Summer is on its way, and outdoor destinations from national parks to theme parks are calling your name. But to enjoy this season to its fullest, make sure to practice a healthy level of caution. Wear life jackets on watercraft, put your seat belt on during road trips, and, of course, remember your sun protection.
While sunlight is often warm and bright, it also emits volatile ultraviolet rays that can have a huge impact on our health, especially over time. Skin cancer is one of the most common cancers in America today, and a shocking one in five Americans will develop this disease before age seventy. But cancer isn’t the only risk you face when you venture into the light without protection. This summer, take measures to protect yourself from the sun’s UV rays.
What makes UV light dangerous
Ultraviolet light is a form of radiation, or energy waves that penetrate the skin and potentially damage the DNA in cells. There are three types of UV light: UVA, UVB, and UVC. The third does not reach the earth’s surface, but the first two can be real threats because they penetrate deeper into the skin and are potent all year, even in cooler months.
Exposure to UVA and UVB rays can cause tanning, sunburns, and, worst of all, skin cancer—including melanoma, the deadliest classification of the disease. Cancerous skin cells are more likely to form on areas of the skin that tend to get the most sun exposure, such as the face and arms. In addition, UV light can pose a threat to your eyesight. The CDC reports that high exposure may increase the risk of various eye diseases and even lead to blindness.
How to protect yourself
As daunting as those risks may sound, defending yourself from the sun is actually pretty simple when you take these key measures.
Assess your risk
The health consequences of UV sunlight exposure are concerning for just about everyone, especially in the long, hot days of summer. However, certain people are at especially high risk for sunburn, skin cancer, and eyesight damage. These include anyone who:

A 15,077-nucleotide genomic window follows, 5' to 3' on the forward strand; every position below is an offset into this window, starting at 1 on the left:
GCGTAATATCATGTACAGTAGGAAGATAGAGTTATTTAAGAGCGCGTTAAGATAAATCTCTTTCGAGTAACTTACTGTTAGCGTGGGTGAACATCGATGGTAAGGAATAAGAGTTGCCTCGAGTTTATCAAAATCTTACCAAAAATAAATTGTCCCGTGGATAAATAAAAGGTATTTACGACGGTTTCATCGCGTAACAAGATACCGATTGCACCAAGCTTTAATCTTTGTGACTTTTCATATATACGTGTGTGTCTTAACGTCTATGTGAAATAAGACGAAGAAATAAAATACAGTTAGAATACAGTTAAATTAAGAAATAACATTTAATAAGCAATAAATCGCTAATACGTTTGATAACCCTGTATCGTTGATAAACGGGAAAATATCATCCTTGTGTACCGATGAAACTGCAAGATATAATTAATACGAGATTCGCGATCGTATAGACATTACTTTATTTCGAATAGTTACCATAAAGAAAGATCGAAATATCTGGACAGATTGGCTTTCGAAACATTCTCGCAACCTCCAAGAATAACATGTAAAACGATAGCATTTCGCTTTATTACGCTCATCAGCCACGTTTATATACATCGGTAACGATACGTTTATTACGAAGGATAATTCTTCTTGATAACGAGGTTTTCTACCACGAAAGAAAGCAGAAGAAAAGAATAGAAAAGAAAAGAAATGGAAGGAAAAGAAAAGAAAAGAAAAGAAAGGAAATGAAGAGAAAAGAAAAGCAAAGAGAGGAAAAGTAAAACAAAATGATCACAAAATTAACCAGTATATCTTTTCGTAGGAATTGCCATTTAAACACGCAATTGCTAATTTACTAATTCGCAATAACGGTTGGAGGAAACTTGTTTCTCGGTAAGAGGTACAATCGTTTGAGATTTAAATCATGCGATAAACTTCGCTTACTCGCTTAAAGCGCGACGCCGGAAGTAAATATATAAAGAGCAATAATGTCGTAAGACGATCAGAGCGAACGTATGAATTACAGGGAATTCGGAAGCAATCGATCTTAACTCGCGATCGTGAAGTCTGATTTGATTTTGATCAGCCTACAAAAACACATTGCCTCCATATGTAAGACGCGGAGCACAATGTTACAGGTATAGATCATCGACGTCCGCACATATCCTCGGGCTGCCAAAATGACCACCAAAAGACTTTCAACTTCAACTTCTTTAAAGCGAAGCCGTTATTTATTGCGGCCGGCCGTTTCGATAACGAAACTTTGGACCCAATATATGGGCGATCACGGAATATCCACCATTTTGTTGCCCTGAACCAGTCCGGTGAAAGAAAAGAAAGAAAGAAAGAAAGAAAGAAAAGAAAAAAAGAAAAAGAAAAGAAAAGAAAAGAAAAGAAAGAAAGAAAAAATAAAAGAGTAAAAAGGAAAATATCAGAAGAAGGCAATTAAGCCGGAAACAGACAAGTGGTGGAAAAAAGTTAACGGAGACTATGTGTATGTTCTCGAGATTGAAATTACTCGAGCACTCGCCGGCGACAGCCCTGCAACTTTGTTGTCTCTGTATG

- Spends a long time in the sun for recreational or work purposes
- Has light-colored skin, eyes, and hair
- Takes certain medications like antibiotics, birth control, and topical creams, which may increase sensitivity to UV light
- Has a family history of skin cancer
- Is over the age of fifty
If you are at higher risk of skin cancer, pay special attention to your sun exposure and discuss these concerns with a doctor regularly; you can also find a detailed guide to spotting signs of skin cancer on the CDC’s website. And be sure to take key measures to prevent the health consequences of UV radiation.
This reliable skin product helps prevent sunburns and skin cancer by either absorbing or reflecting UV light (depending on the product) before radiation can penetrate the surface of the skin. Wearing sunscreen every time you’re outdoors, even when it’s cloudy, is essential to protecting your long-term skin health.
But to experience these benefits to their fullest, make sure you and your family wear sunscreen properly. According to the FDA, both adults and children (but not infants) should use a broad-spectrum sunscreen with a rating of SPF 15 or higher to protect against UV rays. Follow the directions on each product you use, and be sure to reapply it at least every two hours.
You should also select sunscreen carefully since not every product is truly effective against UV light. Some have actually been found to have misleading SPF ratings. So before you head outdoors, consult with a reputable resource, such as Consumer Reports, for the best sunscreens.
Consider other UV protection
Protecting yourself from UV light damage goes beyond sunscreen. In fact, Skin Cancer Foundation reports that apparel is the most effective form of sun protection, especially for your eyes. Cover up in the sun whenever possible by wearing long sleeves and pants, a hat with a brim that shades your face and neck, and sunglasses.
Overall, you should try to limit your time in the sun, especially between 10:00 a.m. and 4:00 p.m., when sunlight is at its most intense. When you are outside, sit in the shade of a tree or umbrella whenever possible. If you or a member of your family is at greater risk of skin cancer, consider moving certain activities indoors when it’s hot; for instance, jog on a treadmill instead of outdoors or plan indoor excursions like a museum visit rather than go to parks or beaches.
Sunlight isn’t the only threat, however. Artificial light sources like tanning beds can also emit UV radiation, which means they’re not a good alternative to basking in the summer sun.
The perks of UV light
You don’t have to let radiation concerns deflate any excitement for your outdoor plans. If anything, this advice can help you enjoy sunlight to its fullest. After all, moderate sun exposure offers many benefits, including a significant mental health boost and the production of vitamin D, an essential nutrient. However, experts only recommend up to fifteen minutes of sun exposure two to three times per week. Of course, your outdoor plans may very well exceed that amount of light at any given time, especially during summer. In that case, these UV light prevention tips aren’t just encouraged—they’re essential.
For more info, visit skincancer.org